I looked at Grampa in bed. His eyes were shut and his lips were parted, his chest moving slowly up and down with each respiration. His face was too thin, the arms resting atop the covers fragile. A needle was taped down where it had been stuck into his arm; a tube snaked from the needle up to a bag of saline solution. I couldn’t tell if he was sleeping or just resting his eyes.
“It’s good to see you again, Mark.”
It was Aunt Margie. She gave me a peck on the cheek and a short hug, and then it was Aunt Laurie’s turn. Meanwhile, Kevin had opened up a closet near his corner of the room and brought out another chair.
“Last one, I’m afraid,” he said as he unfolded it and set it near the bed.
“Thank you, sweetie,” Mom said as she took a seat.
I joined Kevin near the wall, the two of us standing side by side. If I turned to the left, I could see out the window, but there wasn’t much to see down below. Just an empty courtyard with empty chairs set before empty tables, and a small, lighted water fountain that glowed greenly in the dark.
“Have you talked to a doctor?” Mom asked nobody in particular.
“He’s been in here a few times today,” Aunt Laurie answered. “He was last in here maybe a half-hour ago.”
“I’d say more like an hour,” Uncle Luke said.
Aunt Laurie thought about it.
“Maybe you’re right,” she said. “He was in here about an hour ago.”
“Well, what did he say?” Mom asked.
“Oh, you know doctors,” Aunt Margie said. “A bunch of vague bull honky.”
They talked low so as not to disturb Grampa. They talked about his condition awhile, but as was their way their conversation eventually turned to things that had nothing to do with the matter in front of them.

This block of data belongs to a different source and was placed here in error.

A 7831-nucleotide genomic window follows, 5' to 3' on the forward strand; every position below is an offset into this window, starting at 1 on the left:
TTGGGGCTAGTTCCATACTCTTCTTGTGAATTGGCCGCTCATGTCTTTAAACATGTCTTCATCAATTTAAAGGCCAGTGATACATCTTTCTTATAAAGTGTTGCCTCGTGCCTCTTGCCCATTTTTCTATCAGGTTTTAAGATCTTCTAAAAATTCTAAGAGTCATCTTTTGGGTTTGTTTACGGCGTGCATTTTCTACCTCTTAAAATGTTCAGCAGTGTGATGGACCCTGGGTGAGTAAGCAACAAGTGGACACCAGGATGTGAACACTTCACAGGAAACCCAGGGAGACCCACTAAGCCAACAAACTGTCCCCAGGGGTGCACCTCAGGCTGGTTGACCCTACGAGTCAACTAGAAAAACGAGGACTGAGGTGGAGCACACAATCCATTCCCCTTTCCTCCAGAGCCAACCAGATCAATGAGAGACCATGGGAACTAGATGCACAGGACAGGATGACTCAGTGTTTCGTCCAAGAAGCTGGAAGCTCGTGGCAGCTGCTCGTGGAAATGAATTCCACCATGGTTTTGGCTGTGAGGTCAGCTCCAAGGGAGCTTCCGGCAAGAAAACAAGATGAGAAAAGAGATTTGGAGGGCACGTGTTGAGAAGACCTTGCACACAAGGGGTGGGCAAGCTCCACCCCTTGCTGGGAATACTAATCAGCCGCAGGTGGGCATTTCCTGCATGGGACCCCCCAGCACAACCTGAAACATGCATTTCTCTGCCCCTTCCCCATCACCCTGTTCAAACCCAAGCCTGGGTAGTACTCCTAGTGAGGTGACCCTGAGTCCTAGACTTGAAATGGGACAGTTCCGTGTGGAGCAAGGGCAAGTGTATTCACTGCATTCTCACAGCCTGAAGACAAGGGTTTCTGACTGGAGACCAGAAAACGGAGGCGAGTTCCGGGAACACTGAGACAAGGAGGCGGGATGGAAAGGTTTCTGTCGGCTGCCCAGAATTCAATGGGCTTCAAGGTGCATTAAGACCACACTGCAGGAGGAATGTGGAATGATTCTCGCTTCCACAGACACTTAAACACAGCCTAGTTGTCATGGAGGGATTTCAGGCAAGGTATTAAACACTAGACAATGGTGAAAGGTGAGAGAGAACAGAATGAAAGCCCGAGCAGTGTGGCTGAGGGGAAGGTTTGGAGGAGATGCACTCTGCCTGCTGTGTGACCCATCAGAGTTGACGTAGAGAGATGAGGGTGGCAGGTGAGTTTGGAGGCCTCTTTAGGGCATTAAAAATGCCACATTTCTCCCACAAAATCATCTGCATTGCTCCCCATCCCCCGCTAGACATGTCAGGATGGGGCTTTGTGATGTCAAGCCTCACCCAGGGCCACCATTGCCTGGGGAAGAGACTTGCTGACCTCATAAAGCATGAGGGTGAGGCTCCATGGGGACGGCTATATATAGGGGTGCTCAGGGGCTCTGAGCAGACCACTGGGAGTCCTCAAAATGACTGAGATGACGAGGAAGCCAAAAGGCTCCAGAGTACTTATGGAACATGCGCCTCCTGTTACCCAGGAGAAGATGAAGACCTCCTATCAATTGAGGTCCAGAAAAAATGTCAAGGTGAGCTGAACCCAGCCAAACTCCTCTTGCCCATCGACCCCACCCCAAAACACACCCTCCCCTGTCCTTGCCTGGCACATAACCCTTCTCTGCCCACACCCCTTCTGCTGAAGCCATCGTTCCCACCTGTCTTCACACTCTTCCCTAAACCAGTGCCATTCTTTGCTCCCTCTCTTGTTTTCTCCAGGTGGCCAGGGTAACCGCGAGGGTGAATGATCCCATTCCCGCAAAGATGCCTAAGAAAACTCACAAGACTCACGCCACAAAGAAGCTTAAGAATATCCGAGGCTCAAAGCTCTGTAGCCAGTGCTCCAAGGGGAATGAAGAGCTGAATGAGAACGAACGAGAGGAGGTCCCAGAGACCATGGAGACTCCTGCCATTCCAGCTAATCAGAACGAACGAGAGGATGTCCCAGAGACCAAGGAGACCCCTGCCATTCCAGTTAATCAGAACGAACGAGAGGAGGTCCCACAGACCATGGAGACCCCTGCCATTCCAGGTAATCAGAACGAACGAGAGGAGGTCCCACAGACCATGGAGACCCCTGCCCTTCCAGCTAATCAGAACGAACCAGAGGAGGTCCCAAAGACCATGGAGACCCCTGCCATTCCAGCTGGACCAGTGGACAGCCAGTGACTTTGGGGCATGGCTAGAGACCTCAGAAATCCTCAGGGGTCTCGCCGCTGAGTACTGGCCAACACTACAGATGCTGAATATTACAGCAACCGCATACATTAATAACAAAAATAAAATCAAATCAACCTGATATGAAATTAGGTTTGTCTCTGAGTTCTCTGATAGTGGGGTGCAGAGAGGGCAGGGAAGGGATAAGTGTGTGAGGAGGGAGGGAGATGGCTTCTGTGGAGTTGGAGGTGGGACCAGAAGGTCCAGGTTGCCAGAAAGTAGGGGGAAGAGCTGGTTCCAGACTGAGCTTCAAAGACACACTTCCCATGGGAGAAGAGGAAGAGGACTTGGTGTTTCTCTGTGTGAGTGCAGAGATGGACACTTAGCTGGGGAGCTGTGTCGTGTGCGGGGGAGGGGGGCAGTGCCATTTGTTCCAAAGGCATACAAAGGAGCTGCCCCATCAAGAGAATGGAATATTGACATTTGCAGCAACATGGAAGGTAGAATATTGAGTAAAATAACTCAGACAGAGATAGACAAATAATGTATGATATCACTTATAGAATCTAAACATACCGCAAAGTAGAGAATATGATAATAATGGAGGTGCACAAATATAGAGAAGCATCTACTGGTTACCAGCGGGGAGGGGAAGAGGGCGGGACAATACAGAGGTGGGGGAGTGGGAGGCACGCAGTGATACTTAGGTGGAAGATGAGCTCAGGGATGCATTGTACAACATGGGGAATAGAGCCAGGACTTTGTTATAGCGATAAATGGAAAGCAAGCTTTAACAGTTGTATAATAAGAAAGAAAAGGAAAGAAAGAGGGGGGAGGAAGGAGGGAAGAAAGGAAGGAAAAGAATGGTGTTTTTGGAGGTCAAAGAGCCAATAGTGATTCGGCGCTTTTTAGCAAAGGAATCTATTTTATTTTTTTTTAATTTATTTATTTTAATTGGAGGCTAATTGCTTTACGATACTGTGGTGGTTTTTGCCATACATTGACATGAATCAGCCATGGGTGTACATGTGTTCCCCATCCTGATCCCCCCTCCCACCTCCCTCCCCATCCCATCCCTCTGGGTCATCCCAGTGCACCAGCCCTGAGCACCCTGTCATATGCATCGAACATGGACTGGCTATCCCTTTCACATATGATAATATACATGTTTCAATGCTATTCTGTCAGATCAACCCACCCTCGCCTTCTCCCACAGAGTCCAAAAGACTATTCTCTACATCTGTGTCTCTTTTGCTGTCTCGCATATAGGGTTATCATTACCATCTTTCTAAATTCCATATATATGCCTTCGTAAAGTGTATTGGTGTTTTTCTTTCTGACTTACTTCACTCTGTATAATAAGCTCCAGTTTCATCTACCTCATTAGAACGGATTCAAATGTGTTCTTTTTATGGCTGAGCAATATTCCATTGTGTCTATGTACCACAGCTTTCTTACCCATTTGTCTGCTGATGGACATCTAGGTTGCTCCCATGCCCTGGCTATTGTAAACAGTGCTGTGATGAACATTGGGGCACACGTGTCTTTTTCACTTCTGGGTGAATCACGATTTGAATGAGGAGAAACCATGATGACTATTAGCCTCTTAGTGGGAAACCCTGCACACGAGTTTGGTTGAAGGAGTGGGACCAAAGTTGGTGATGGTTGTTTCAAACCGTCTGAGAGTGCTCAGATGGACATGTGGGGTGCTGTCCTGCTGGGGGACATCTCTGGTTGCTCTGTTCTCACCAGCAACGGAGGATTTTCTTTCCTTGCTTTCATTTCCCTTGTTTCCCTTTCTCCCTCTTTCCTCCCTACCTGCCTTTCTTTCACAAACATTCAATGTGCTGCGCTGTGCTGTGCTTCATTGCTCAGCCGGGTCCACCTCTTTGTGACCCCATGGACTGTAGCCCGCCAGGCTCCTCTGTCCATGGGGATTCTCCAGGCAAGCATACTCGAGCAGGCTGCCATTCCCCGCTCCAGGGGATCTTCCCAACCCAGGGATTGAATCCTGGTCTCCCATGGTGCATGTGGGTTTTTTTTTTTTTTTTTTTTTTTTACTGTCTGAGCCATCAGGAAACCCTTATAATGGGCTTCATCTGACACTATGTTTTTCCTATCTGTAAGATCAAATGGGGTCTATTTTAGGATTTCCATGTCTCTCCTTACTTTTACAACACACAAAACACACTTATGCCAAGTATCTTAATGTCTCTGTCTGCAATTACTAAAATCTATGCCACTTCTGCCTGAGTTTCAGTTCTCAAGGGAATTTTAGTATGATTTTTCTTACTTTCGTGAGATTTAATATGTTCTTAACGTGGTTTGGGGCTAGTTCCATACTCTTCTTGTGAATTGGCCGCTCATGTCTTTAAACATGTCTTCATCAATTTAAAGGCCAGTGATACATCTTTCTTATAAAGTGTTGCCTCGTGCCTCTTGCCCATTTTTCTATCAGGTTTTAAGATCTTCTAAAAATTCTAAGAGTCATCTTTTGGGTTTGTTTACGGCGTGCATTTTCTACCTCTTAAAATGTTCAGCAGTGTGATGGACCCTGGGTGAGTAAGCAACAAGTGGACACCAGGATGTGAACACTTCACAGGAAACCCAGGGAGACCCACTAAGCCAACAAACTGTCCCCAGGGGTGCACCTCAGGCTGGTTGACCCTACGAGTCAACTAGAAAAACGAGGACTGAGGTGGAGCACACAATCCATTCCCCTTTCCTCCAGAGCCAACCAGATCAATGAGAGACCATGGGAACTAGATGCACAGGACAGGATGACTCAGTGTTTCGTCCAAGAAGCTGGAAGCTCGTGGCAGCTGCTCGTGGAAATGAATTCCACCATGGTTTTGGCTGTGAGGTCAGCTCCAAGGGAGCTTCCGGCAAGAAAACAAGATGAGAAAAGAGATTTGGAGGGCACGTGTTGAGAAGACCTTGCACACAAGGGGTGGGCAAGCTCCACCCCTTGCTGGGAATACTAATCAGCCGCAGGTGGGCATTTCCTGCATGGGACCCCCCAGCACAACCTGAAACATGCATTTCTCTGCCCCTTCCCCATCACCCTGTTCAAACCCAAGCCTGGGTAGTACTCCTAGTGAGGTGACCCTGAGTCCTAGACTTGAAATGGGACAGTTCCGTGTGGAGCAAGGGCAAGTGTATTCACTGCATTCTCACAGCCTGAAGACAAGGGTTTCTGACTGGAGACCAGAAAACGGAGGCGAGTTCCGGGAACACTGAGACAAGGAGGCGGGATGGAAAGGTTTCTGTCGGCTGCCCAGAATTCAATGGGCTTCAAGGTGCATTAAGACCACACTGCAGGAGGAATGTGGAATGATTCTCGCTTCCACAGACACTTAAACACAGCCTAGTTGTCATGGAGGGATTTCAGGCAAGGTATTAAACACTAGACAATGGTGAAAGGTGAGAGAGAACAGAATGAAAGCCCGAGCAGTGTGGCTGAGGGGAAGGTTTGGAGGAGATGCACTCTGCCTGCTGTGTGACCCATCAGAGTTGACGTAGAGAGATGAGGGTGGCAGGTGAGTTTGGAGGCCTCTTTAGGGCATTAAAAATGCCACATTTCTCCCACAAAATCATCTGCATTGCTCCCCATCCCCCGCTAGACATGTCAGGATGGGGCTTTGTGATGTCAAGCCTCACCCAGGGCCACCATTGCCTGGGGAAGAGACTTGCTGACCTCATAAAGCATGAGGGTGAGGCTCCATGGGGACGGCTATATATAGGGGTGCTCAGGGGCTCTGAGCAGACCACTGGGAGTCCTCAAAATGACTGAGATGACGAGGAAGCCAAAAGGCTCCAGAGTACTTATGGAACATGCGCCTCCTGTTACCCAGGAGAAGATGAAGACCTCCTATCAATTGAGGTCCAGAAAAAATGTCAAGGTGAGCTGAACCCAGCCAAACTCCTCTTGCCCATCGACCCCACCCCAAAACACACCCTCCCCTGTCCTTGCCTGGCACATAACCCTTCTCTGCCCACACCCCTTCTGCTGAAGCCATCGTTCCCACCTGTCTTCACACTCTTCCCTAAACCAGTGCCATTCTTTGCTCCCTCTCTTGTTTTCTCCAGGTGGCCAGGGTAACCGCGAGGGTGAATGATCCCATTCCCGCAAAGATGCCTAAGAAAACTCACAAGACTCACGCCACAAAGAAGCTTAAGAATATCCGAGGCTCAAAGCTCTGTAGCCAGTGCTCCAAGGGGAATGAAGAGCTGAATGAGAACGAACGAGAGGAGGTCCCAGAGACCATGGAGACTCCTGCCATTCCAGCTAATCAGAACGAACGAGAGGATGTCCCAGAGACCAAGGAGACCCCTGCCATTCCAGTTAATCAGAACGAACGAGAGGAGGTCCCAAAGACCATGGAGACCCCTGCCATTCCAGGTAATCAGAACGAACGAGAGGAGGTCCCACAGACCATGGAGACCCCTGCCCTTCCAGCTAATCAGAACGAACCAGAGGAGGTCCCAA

“It’s that troublesome girl of hers,” Aunt Laurie was saying. “We all knew she’d come to no good.”
I hadn’t been following the conversation and had no idea who she was referring to. I hoped it was nobody that I knew.
I looked over at Uncle Luke and saw that he was starting to nod off in his chair, and I knew that Mom would be none too happy about it if she noticed. Not that she’d raise hell right there in the hospital room, but I’d be sure to hear all about her grievances as I drove her back to the motel where we both had rooms. When we’d asked for two, the man in the office had offered adjoining rooms, and Mom had taken them.
Grampa stirred and everyone got quiet, but his eyes never opened. Soon, the hushed conversation resumed right where it had left off. Now the sisters were discussing a cousin of theirs who I’d never met, and whether or not her husband still had a job.
“I’m going to get some coffee,” Kevin whispered to me. “Want to come?”